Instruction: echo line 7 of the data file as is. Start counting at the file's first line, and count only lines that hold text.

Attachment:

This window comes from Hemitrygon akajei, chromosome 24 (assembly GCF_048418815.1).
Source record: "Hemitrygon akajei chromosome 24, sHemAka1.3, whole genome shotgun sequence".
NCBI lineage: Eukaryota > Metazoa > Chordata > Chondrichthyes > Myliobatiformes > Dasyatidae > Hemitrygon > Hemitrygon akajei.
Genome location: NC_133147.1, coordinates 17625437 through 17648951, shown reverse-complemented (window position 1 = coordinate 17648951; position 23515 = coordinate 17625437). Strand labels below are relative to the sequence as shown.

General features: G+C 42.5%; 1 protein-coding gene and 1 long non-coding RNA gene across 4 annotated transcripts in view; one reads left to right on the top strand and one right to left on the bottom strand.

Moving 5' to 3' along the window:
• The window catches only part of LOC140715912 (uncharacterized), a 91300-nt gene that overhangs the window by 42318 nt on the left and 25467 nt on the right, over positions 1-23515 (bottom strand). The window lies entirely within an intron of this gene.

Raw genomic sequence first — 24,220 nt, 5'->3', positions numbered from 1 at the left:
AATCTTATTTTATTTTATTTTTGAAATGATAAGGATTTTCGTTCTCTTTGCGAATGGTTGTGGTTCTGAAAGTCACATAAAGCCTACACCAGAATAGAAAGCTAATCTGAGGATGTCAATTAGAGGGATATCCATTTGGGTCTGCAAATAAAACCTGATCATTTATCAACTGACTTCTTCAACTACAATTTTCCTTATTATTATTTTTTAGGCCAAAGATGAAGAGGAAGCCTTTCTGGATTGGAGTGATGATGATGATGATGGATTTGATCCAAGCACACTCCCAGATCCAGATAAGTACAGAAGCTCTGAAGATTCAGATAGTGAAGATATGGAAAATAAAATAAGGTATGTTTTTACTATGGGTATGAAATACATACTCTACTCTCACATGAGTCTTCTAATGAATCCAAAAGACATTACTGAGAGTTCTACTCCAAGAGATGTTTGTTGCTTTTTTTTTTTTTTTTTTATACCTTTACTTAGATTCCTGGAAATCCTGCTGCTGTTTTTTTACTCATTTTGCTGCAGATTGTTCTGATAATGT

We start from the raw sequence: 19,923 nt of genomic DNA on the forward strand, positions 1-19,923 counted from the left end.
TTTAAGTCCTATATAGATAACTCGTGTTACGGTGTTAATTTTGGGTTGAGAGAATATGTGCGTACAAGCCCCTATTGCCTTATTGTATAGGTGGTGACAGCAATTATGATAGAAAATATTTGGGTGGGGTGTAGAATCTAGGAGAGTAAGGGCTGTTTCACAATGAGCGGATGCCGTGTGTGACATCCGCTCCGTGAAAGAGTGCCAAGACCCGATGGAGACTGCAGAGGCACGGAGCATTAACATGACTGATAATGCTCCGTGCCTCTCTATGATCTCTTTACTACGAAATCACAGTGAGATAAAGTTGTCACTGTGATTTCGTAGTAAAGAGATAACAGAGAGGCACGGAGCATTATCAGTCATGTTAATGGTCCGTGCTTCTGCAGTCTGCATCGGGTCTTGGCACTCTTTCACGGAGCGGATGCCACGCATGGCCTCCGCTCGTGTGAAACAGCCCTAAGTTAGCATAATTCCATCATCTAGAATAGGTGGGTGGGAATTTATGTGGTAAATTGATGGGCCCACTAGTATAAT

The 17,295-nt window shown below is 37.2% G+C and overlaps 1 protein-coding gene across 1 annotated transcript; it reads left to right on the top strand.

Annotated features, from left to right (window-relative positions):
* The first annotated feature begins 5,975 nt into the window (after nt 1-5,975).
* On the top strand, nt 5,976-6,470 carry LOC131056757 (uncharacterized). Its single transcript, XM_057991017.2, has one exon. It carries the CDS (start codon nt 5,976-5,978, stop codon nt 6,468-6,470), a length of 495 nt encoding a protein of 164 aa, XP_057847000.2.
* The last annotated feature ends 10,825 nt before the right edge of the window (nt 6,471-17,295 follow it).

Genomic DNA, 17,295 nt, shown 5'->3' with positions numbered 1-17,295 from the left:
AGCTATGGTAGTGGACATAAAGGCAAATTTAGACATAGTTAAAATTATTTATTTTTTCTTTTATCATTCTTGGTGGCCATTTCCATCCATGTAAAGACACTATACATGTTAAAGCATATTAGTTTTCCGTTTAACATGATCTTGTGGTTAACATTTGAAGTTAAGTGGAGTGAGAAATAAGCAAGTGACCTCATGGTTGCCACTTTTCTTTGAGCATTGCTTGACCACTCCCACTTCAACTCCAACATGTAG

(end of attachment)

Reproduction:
• The window catches only part of LOC140715912 (uncharacterized), a 91300-nt gene that overhangs the window by 42318 nt on the left and 25467 nt on the right, over positions 1-23515 (bottom strand). The window lies entirely within an intron of this gene.